KARACHI/LAHORE - Ringing alarms over the death by cardiac arrest, the speakers of a seminar have said that every hour, 12 Pakistanis die from heart attack. The Agha Khan University Hospital arranged the seminar on the eve of World Heart Day. The sitting was part of AKUH’s Healthy Heart Mela.
The gala comprised a number of activities including a competition among children, blood screening test, body mass index calculation, nutritional and medical advice by AKUH doctors. Games involving physical activities were also organised to highlight the importance of exercise in cardiac disease prevention.
Speaking to the event participants, Section Head of Cardiology Dr Khawar Kazmi said that 60 per cent of Pakistan’s population is under 25 years of age and the burden of cardiovascular diseases is likely to increase phenomenally. He said this burden would affect on country’s economy and can only be controlled through effective strategies and resource allocation for prevention and treatment of cardiovascular disease (CVD) at both the governmental and non-government levels.
“Research found that 25 per cent CVDs affect the urban populations. Such diseases are a group of heart and blood vessels disorders. Heart attacks and strokes are usually acute events and are mainly caused by a blockage that prevents blood from flowing to the heart or the brain,” he said adding that hypertension is the leading risk for CVDs and cause 7.6 million deaths globally. In Pakistan, prevalence of hypertension has been found to be 19 per cent in population over 15 years of age.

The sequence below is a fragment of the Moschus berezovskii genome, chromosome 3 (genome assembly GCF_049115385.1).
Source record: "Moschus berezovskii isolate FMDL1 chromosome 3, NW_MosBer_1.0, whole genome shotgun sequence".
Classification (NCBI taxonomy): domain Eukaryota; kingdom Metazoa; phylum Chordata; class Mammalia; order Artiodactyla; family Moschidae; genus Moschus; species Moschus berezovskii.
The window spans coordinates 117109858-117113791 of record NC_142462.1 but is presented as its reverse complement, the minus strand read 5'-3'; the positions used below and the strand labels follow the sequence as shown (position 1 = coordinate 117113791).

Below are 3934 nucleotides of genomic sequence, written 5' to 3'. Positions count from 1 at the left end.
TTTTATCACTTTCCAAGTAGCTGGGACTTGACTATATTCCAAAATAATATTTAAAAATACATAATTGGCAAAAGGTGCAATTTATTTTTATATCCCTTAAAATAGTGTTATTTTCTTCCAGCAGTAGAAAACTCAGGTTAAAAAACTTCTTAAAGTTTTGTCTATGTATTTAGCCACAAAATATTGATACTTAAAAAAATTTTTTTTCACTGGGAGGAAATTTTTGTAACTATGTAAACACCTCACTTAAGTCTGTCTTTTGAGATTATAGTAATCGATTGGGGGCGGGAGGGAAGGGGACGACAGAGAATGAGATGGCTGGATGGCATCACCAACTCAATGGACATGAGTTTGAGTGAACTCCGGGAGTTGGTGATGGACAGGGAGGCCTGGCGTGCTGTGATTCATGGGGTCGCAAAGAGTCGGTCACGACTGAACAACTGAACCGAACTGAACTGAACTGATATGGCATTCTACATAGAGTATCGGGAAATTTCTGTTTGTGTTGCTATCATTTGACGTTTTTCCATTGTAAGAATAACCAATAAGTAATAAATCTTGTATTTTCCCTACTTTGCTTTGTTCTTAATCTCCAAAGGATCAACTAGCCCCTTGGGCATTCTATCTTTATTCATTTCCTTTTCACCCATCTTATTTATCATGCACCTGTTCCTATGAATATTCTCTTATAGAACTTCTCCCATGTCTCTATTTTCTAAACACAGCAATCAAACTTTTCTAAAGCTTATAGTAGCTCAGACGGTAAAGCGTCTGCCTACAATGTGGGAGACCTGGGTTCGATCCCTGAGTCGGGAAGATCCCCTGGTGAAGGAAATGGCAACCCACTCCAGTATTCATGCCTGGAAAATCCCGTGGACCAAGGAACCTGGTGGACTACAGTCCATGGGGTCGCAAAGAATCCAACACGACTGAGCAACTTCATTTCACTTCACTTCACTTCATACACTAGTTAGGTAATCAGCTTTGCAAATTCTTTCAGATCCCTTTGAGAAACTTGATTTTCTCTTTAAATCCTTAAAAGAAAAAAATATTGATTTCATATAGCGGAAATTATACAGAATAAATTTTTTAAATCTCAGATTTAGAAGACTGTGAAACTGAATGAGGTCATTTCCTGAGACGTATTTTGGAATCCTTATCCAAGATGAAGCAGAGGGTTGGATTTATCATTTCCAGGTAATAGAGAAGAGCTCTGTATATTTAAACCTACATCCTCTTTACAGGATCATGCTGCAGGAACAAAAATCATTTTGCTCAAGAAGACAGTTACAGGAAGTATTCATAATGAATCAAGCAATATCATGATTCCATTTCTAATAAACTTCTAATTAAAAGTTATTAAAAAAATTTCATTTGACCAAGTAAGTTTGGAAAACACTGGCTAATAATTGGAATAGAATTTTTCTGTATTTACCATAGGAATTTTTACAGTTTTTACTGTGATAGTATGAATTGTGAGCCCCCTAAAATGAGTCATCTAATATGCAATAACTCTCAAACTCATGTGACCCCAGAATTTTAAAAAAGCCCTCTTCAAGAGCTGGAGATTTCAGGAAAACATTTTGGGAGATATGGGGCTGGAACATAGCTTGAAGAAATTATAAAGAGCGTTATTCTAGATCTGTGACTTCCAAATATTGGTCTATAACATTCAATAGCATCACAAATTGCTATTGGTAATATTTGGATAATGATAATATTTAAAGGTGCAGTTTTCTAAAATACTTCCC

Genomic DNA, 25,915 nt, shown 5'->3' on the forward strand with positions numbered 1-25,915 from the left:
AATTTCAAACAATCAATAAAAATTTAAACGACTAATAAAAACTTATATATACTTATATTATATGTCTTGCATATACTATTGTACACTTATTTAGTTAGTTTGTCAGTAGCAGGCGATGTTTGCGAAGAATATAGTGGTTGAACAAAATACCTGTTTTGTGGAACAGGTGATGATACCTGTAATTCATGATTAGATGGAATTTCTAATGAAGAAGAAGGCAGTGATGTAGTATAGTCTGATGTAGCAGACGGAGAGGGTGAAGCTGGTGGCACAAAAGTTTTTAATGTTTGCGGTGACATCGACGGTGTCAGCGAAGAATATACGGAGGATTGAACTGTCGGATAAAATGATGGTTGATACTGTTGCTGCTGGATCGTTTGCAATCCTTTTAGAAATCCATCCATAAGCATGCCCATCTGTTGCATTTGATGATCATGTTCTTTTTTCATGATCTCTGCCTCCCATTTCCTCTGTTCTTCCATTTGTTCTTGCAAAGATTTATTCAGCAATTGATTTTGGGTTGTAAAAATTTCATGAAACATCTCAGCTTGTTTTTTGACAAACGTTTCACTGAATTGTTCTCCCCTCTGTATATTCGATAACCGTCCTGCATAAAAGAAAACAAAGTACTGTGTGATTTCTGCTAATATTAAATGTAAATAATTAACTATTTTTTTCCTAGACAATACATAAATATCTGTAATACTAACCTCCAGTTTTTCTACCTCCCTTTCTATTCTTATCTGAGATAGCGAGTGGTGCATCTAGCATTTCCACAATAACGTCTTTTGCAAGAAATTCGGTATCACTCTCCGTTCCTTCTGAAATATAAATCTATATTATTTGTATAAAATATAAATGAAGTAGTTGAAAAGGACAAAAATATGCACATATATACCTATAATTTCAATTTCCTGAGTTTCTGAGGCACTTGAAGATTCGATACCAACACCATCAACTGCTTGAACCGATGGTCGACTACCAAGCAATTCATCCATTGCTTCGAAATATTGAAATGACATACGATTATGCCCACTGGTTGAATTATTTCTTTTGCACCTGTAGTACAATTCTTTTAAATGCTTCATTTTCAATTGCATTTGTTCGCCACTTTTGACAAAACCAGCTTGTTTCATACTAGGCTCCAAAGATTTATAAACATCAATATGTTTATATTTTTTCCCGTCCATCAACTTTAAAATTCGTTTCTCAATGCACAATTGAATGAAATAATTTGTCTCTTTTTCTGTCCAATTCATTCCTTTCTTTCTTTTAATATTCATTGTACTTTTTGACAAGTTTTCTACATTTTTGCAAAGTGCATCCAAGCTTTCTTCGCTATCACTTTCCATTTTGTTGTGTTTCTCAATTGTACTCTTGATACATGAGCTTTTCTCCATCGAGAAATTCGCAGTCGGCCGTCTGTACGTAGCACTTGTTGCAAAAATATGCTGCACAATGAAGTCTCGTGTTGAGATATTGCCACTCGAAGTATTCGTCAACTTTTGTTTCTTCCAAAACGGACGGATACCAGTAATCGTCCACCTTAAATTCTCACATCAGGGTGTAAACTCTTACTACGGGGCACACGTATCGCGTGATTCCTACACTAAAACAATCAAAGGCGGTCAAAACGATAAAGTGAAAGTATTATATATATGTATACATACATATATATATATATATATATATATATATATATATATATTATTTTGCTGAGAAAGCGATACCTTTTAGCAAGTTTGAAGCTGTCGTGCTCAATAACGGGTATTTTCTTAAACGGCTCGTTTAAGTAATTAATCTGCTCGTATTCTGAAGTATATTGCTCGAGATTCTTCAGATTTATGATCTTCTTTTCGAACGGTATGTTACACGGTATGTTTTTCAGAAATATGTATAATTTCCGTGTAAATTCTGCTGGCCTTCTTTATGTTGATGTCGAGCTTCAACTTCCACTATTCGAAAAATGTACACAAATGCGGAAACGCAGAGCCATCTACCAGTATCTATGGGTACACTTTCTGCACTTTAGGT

The commonness of obesity is 45 per cent in urban population which is another major risk for CVD and more worrisome is that up to 25 per cent of the children in Pakistan are either overweight or at risk of being overweight, it was spoke at the moot.
The World Heart Day will be observed across the country today (Sunday) with the aim to raise public awareness about cardiovascular diseases (CVD), the major cause of death worldwide. Seminars, workshops, walks and medical camps will be arranged in major cities to raise public awareness about CVD and precautionary measures to leave a healthy life.
CVDs are the world's largest killers, claiming 17.5m lives a year. Risk factorsinclude raised blood pressure, cholesterol and glucose levels, smoking, inadequate intake of fruit and vegetables, overweight, obesity and physical inactivity.